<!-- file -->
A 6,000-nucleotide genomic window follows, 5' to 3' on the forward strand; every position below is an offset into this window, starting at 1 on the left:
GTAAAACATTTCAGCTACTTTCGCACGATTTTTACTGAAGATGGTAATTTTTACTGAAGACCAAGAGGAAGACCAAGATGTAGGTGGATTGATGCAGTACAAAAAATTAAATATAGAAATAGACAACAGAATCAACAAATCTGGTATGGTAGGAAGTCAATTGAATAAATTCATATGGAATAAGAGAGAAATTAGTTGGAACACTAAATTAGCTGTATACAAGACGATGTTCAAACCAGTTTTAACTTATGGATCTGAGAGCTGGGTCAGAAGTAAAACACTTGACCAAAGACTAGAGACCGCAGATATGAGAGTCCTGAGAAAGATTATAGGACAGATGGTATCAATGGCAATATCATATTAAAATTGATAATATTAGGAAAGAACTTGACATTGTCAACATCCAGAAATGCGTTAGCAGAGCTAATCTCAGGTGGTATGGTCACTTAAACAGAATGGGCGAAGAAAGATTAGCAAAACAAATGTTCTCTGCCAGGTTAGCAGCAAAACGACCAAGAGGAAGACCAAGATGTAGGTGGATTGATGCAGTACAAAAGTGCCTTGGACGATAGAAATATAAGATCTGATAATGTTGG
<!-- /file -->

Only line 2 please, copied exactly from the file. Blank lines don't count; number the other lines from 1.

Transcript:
GTAAAACATTTCAGCTACTTTCGCACGATTTTTACTGAAGATGGTAATTTTTACTGAAGACCAAGAGGAAGACCAAGATGTAGGTGGATTGATGCAGTACAAAAAATTAAATATAGAAATAGACAACAGAATCAACAAATCTGGTATGGTAGGAAGTCAATTGAATAAATTCATATGGAATAAGAGAGAAATTAGTTGGAACACTAAATTAGCTGTATACAAGACGATGTTCAAACCAGTTTTAACTTATGGATCTGAGAGCTGGGTCAGAAGTAAAACACTTGACCAAAGACTAGAGACCGCAGATATGAGAGTCCTGAGAAAGATTATAGGACAGATGGTATCAATGGCAATATCATATTAAAATTGATAATATTAGGAAAGAACTTGACATTGTCAACATCCAGAAATGCGTTAGCAGAGCTAATCTCAGGTGGTATGGTCACTTAAACAGAATGGGCGAAGAAAGATTAGCAAAACAAATGTTCTCTGCCAGGTTAGCAGCAAAACGACCAAGAGGAAGACCAAGATGTAGGTGGATTGATGCAGTACAAAAGTGCCTTGGACGATAGAAATATAAGATCTGATAATGTTGG